The West Virginia Division of Culture and History will unveil its Black History Month exhibit, Billy Clemons: Outsider Artist/Inner Views, on Friday, Feb. 10, in the Balcony Gallery of the Cultural Center, State Capitol Complex, Charleston. An opening reception to meet the artist will be held on Friday, Feb. 17, at 5:30 p.m. The reception is free and open to the public. The exhibit will remain on display through March 5.
Clemons, of Huntington, grew up in a family of 18 children and was raised by his great grandmother who taught him how to garden, clean house and encouraged his gift of dance. In his early years, he developed a strong will and had trouble dealing with authority figures, particularly in school. This culminated in the 11th grade, when he won a major art contest but was denied the prize because of his lack of respect for school officials. Against family objections, Clemons dropped out of school and traditional society.
Clemons traveled the East Coast and continued to paint, giving away most of his work. Ending up in Atlanta, he opened a volunteer art class for inner city kids. In collaboration with other artists, he began giving lectures in business schools to teach people how to succeed in the art world. He also worked in Washington, D.C., and Chicago where he had galleries in people’s homes and taught physically challenged children. Since returning home to Huntington in 1998, he has continued to be involved in community empowerment programs.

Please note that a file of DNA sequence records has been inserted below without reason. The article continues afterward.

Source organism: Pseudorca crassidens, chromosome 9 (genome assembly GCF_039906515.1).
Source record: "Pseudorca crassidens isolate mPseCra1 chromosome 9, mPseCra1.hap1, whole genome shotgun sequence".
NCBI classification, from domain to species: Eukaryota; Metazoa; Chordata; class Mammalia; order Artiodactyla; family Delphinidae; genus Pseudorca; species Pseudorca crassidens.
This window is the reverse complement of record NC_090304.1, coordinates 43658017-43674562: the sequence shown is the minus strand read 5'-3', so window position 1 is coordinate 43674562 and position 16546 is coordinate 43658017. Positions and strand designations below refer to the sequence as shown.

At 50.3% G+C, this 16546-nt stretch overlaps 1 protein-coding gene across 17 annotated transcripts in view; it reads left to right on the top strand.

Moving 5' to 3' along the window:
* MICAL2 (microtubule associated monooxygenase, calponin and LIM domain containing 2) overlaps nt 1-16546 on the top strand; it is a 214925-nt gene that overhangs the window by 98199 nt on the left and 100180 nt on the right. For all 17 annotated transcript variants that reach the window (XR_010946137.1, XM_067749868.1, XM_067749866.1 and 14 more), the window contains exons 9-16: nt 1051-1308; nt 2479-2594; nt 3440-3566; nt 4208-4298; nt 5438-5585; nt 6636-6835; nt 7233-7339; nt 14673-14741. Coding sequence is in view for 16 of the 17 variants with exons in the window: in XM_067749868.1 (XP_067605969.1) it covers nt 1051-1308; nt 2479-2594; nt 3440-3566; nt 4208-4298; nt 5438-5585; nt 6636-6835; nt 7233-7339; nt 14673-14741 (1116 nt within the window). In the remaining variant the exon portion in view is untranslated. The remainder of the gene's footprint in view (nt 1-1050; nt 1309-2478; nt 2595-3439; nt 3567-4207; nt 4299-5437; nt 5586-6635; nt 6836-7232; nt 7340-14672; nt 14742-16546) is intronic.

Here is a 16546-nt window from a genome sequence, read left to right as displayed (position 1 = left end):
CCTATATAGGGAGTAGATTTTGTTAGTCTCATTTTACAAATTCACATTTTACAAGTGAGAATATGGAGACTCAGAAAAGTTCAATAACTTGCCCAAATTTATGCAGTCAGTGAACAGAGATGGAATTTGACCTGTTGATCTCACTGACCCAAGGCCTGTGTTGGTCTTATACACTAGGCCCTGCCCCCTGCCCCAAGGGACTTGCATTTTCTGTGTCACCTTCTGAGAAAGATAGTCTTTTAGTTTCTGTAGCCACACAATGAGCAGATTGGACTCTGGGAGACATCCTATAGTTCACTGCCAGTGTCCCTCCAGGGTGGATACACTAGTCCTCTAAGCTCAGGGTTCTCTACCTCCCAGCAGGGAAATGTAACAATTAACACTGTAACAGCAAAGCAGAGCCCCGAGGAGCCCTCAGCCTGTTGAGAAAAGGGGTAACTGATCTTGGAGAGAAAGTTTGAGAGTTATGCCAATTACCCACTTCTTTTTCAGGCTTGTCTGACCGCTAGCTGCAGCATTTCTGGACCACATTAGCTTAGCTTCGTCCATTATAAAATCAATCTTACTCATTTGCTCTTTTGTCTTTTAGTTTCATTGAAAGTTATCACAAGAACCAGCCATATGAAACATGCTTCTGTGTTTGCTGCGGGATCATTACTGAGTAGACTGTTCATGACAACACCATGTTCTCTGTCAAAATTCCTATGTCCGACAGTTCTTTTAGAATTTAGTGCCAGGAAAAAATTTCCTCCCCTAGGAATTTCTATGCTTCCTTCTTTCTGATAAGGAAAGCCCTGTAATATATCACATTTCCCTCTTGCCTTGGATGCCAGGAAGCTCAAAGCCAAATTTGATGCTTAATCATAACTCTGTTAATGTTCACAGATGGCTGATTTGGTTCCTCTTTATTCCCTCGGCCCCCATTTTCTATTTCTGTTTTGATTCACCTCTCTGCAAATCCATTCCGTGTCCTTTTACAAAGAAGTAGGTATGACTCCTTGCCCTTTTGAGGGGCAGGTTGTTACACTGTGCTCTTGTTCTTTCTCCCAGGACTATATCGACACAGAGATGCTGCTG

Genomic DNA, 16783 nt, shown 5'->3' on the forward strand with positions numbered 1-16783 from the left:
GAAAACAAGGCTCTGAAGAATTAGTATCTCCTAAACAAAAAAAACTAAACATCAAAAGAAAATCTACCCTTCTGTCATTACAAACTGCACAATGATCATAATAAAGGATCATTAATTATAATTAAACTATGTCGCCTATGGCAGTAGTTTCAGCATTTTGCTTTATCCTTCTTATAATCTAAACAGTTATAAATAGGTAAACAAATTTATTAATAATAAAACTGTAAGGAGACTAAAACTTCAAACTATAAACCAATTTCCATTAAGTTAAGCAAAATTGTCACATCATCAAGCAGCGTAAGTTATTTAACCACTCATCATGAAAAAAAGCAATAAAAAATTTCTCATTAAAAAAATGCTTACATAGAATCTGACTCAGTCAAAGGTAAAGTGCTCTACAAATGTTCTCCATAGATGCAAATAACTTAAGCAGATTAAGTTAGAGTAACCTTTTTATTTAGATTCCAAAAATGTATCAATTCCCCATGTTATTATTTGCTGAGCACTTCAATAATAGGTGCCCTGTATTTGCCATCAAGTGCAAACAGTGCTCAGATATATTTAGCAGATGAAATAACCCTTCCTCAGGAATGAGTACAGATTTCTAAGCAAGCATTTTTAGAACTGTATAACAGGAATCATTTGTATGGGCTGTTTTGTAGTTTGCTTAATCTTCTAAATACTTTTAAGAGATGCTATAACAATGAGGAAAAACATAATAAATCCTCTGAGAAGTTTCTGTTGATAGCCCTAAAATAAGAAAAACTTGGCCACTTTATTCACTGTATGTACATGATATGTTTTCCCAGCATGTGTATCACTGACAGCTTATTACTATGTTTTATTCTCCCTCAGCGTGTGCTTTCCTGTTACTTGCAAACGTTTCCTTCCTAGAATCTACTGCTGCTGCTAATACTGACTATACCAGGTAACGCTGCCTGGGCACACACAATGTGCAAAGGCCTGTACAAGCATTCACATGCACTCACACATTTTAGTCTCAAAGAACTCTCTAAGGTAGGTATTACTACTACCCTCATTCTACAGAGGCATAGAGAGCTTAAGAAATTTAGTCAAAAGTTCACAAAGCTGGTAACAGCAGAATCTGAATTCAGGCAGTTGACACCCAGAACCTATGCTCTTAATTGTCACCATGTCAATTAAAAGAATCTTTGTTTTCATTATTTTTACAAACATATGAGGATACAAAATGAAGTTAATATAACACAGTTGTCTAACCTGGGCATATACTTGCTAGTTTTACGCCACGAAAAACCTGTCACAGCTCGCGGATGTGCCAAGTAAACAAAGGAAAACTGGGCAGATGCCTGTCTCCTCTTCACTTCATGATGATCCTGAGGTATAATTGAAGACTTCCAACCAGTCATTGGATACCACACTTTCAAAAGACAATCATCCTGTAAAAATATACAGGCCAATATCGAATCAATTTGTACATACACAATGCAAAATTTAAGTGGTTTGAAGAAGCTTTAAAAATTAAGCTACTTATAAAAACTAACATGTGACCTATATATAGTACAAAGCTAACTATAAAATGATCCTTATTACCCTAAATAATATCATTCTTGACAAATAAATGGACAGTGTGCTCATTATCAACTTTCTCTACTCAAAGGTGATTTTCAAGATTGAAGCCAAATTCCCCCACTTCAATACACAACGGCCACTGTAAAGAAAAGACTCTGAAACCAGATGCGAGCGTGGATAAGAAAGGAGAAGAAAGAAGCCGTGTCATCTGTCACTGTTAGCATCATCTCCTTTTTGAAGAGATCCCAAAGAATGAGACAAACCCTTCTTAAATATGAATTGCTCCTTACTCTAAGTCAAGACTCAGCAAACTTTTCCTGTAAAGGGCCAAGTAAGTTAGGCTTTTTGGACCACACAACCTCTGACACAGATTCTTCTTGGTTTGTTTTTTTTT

According to Clemons, “I tried to find myself in my art because it tells me where to go since I have been by myself since I was a little kid and learned how to survive in the jungle of life.” His paintings reflect this journey. They are emotional artworks with a very developed design component and lively use of color. They utilize patriotic, spiritual and African-American symbols. The show is comprised of 15 works in oil.
For more information about the exhibit, Billy Clemons: Outsider Artist/Inner Views, contact Richard Ressmeyer, director of arts for the Division, at (304) 558-0240, ext. 721.
The West Virginia Division of Culture and History, an agency of the West Virginia Department of Education and the Arts, brings together the state’s past, present and future through programs and services in the areas of archives and history, the arts, historic preservation and museums. The Cultural Center is West Virginia’s official showcase for the arts. Visit the Division’s website at www.wvculture.org for more information about programs of the Division. The Division of Culture and History is an Equal Opportunity/Affirmative Action Employer.
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Director of Public Information
West Virginia Division of Culture and History
The Cultural Center
1900 Kanawha Boulevard, East
Charleston, WV 25305-0300
Phone (304) 558-0220
Fax (304) 558-2779